A microquasar is an object of stellar mass that displays in miniature some of the properties of quasars, including strong emission across a broad range of wavelengths from radio wave to X-ray, rapid variability in X-rays, and radio jets. A microquasar consists of a binary system in which a normal star orbits around, and loses matter to, a nearby compact object, either a black hole or a neutron star. The lost matter enters a fast-spinning accretion disk, is heated to millions of degrees, and then either falls onto the compact object or is ejected as a bipolar flow.
A dozen or so microquasars have been found in the Milky Way Galaxy. One of them, known as GRS 1915+105, lies 40,000 light-years away in Aquila and was discovered in 1994 by the GRANAT X-ray satellite. It consists of an ordinary star with about the same mass as the Sun orbiting around the heaviest stellar black hole found to date, with a mass of 14 solar masses. In its year of discovery, it was observed to shoot out material with one-third the mass of the Moon in opposite directions at 92% of the speed of light. Another microquasar, LS 5039, is much closer, at a distance of only 9,100 light-years, has twin radio-bright jets, each about 2.6 billion kilometers long, but is surprisingly dim in X-rays, suggesting that future searches might reveal many more such X-ray-dim objects. If so, it may be that microquasars are a substantial, if not dominant, source of high-energy particles and radiation in the Galaxy.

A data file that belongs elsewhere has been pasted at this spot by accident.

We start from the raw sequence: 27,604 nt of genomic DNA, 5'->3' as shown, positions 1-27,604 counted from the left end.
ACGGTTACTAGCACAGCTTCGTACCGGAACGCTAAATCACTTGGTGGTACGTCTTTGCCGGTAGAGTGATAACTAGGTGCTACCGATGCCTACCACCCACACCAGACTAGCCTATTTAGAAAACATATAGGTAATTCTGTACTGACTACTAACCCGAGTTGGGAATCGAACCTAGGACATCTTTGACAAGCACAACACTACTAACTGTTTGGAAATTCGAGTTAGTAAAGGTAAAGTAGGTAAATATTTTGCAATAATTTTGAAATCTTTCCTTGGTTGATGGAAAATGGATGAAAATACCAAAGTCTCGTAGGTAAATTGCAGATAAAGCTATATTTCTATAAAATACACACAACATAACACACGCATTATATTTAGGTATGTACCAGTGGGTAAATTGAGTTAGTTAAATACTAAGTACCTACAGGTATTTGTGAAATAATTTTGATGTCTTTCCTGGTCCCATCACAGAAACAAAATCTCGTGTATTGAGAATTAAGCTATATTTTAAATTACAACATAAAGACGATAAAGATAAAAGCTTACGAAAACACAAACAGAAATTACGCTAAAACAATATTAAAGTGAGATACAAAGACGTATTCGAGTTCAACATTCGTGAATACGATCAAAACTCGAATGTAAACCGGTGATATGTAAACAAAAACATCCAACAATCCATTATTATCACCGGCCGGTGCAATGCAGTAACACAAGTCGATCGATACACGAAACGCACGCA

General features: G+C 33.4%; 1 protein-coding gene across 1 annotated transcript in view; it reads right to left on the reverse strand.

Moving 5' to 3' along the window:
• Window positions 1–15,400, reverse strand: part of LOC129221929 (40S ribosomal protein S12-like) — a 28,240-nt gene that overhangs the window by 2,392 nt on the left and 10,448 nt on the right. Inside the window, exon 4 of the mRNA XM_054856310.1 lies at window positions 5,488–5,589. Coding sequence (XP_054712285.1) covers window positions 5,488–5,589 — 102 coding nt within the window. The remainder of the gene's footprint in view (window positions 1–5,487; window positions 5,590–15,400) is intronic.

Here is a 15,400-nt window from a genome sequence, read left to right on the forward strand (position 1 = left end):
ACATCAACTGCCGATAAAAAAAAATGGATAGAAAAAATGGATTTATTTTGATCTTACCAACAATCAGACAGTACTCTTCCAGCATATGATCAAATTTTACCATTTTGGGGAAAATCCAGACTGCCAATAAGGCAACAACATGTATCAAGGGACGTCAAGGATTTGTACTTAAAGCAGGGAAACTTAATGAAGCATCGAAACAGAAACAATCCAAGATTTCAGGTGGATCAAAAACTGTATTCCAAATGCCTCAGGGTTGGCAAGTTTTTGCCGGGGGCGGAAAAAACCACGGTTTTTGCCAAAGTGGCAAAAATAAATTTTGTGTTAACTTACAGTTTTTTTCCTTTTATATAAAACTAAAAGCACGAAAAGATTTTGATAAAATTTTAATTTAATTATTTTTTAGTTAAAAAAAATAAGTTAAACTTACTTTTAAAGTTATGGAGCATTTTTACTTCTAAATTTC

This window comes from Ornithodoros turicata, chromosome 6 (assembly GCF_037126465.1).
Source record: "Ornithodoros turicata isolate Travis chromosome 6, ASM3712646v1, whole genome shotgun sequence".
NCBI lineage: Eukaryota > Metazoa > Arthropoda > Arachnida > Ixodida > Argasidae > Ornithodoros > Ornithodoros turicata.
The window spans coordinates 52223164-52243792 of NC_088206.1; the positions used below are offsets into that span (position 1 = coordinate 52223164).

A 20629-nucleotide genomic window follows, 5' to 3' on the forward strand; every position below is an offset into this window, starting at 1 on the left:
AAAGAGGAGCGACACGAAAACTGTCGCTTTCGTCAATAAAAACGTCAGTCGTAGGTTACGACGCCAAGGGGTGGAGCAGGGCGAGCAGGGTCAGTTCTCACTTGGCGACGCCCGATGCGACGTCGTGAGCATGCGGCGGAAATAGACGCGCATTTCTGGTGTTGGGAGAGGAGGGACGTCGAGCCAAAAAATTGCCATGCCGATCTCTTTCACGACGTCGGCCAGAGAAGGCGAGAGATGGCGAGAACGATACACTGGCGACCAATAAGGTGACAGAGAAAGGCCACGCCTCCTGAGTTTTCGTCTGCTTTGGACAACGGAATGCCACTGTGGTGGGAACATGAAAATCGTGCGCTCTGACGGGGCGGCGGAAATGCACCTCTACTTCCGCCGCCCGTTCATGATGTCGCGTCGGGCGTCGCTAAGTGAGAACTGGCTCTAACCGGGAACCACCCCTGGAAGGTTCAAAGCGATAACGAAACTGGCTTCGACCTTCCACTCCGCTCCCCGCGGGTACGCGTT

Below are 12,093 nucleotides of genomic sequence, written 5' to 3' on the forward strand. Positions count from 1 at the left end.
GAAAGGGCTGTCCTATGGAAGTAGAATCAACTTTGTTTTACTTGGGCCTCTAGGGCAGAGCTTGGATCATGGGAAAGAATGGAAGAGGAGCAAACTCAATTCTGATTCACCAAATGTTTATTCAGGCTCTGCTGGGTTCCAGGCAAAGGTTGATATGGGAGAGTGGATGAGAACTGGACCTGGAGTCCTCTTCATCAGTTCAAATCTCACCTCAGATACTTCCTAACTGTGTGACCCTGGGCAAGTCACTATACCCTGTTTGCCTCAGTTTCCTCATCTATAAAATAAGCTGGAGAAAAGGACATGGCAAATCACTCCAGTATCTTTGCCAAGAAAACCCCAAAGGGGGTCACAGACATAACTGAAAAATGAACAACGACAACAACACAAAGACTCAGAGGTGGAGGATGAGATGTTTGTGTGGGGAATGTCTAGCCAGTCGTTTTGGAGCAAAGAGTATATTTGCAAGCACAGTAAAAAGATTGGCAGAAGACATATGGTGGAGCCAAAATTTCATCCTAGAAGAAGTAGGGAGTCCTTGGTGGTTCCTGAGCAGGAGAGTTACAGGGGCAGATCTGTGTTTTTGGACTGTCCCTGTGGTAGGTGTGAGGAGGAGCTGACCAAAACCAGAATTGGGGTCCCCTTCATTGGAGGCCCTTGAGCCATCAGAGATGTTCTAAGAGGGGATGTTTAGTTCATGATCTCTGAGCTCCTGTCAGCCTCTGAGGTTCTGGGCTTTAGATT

The closest known microquasar and black hole to Earth is V4641 Sagittarii, which lies only about 1,500 light-years away.